While the major political parties continue to ignore Australia’s highly unaffordable housing, the 2013 New Zealand Budget, released earlier today, announced a variety of measures aimed at boosting supply and improving overall housing affordability. Measures announced included:
Introduction of the Housing Accords and Special Housing Areas Bill, which will enable the Government to work urgently with councils on streamlining resource consents for new housing developments in areas of poor housing affordability; and
- A record $2.9 billion investment by Housing NZ over three years, including $1.6 billion on new housing developments and repairs to Canterbury properties, building 2000 extra bedrooms on existing houses as part of Project 324, the creation of 500 new infill two-bedroom homes on existing land and the completion of around 46,000 home insulations. The investment will also contribute to the repair of 5000 quake-damaged state homes in Canterbury and the construction of 700 new ones.
According to the Government:
“High housing costs contribute to New Zealand’s indebtedness and create growing demand for state housing assistance”.
“In addition, rising house prices affect financial stability and put pressure on interest rates and the exchange rate”…
“The Government will work with councils to create accords aimed at improving housing affordability by increasing land supply and streamlining planning and consent processes”…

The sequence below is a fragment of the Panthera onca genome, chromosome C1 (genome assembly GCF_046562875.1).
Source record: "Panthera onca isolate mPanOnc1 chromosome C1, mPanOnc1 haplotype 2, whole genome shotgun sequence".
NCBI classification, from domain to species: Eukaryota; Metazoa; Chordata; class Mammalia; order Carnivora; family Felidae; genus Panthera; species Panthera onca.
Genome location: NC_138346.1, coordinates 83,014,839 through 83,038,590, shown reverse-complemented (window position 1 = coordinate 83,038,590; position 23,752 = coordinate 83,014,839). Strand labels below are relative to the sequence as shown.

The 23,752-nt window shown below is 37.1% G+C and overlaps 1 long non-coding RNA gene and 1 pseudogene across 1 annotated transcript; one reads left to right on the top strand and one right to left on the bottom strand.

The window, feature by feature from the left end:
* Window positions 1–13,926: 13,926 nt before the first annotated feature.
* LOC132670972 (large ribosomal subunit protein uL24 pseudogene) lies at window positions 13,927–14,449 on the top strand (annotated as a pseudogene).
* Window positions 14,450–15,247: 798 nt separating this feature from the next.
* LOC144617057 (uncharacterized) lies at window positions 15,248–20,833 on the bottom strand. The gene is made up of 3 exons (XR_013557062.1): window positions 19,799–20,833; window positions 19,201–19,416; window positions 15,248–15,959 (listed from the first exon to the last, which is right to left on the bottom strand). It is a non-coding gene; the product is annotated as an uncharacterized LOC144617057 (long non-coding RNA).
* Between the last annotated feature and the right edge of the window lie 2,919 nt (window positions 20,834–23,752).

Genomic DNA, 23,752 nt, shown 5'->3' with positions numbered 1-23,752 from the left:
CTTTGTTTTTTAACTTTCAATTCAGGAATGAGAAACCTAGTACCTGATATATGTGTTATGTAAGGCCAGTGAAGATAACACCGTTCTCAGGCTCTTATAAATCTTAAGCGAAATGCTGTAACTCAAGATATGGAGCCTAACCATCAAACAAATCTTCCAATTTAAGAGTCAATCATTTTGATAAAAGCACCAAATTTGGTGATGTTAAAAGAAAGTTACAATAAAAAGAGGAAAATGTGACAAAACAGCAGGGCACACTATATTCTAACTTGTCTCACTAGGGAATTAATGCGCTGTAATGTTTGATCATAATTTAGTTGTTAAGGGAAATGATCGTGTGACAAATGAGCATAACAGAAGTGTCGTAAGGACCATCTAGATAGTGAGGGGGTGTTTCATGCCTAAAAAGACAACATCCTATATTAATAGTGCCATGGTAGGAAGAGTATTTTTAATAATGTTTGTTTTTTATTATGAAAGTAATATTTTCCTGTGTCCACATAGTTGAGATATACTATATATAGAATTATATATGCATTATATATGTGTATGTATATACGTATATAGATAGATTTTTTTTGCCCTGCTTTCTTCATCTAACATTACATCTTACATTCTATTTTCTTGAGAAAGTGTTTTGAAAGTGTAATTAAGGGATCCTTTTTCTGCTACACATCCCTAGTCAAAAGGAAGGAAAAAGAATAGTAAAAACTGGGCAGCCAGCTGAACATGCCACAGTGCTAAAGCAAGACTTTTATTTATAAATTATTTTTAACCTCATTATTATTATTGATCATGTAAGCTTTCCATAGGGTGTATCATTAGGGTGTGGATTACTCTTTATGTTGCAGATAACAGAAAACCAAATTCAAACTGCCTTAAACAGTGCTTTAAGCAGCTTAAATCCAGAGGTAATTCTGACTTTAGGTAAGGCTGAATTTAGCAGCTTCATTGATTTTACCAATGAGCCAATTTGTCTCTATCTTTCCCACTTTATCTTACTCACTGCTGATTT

“These steps address concerns around land supply raised by the Productivity Commission in its 2012 report into housing affordability”…
“[The changes] will deliver better results, greater fairness and better social outcomes from the Government’s significant investment in social housing”.
The Housing Accords and Special Housing Areas Bill looks especially interesting, as it gives the central Government powers to intervene in the planning process by establishing special housing areas and issuing development consents, thus reducing the scope for councils to lock-up supply. According to Housing Minister, Nick Smith, such measures will buy the Government some time while it works on more substantive policies to free-up supply:
“This legislation is an immediate and short-term response to housing pressures in areas facing severe housing affordability problems”…
“This provides time for the Government’s substantive changes to resource management reforms and the subsequent council planning processes to bear fruit and address these land and housing supply issues in the longer term”.
At least the New Zealand Government is actively seeking to address problems around housing affordability, which is more than I can say for Australia’s tweedle dum and tweedle dee politicians.